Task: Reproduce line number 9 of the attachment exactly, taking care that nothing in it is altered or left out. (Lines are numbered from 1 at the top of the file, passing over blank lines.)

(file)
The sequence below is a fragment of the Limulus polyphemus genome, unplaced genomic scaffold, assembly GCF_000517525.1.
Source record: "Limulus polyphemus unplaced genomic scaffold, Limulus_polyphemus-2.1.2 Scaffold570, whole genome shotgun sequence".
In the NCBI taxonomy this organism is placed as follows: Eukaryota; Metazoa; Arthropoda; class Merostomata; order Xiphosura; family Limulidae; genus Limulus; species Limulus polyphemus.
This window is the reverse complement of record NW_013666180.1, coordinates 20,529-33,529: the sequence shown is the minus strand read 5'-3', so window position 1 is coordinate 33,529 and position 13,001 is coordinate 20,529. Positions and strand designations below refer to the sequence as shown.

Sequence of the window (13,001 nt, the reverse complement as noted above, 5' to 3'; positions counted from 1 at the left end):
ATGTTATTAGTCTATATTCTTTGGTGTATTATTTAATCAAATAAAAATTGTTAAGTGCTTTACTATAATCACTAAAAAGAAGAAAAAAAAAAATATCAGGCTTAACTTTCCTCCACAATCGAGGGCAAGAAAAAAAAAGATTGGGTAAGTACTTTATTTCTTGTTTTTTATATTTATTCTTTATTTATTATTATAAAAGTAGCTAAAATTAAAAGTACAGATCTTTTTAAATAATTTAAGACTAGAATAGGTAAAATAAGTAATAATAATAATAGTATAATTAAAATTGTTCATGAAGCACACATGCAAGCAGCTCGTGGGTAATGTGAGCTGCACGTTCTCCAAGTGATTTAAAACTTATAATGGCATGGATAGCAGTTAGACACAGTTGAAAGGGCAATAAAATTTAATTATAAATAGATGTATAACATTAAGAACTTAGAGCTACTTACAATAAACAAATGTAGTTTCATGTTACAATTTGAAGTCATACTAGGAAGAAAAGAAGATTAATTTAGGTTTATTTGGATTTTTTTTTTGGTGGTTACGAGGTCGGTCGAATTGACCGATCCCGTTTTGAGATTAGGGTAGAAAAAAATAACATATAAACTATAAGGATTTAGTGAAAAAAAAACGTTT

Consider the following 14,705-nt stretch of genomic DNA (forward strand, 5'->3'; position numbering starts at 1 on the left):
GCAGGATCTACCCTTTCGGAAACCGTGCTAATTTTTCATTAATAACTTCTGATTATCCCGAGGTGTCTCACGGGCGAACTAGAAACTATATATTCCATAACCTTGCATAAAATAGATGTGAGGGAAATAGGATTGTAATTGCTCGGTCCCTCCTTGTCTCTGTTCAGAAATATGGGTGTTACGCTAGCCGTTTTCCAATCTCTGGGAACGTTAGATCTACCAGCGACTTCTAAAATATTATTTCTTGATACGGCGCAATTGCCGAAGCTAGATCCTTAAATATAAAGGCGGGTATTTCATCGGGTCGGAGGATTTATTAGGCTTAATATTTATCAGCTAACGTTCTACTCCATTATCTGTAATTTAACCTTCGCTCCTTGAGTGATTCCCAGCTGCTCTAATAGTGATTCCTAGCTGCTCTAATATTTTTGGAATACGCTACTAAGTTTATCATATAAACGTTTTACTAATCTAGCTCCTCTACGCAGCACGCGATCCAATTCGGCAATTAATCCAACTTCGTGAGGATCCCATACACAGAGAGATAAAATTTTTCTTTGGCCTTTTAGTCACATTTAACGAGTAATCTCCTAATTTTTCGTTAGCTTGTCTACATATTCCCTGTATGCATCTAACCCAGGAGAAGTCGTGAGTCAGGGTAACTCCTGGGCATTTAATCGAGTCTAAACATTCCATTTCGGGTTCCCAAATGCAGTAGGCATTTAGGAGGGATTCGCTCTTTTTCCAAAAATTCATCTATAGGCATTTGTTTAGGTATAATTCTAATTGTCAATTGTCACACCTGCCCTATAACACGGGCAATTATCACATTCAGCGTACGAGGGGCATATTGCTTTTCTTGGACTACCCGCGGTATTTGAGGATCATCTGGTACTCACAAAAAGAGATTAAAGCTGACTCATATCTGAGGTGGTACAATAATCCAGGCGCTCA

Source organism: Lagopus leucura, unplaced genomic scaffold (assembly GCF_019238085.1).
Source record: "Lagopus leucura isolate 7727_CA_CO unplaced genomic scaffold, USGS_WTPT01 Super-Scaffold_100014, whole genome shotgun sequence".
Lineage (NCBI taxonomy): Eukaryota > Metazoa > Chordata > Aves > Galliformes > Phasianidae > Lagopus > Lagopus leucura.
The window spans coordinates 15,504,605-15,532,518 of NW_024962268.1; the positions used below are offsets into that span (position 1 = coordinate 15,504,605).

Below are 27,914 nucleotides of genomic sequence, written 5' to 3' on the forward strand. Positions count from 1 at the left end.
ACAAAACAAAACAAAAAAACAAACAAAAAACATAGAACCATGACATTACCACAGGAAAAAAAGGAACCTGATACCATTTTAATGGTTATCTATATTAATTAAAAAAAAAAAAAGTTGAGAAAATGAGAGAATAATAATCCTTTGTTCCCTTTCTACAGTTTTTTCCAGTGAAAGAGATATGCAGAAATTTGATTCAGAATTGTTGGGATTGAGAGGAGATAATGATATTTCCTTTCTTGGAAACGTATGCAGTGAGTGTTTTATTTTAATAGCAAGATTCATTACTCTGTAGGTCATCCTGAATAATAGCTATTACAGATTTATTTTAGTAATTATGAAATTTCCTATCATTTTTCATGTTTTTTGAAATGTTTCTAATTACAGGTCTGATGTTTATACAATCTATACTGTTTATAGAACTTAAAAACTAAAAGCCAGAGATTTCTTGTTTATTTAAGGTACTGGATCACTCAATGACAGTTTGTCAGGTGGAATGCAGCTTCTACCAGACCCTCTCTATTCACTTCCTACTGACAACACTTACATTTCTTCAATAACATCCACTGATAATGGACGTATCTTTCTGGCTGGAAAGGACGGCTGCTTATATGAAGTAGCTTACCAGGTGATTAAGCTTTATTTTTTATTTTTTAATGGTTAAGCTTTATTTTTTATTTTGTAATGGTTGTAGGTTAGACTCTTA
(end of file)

Source organism: Lagopus leucura, unplaced genomic scaffold (assembly GCF_019238085.1).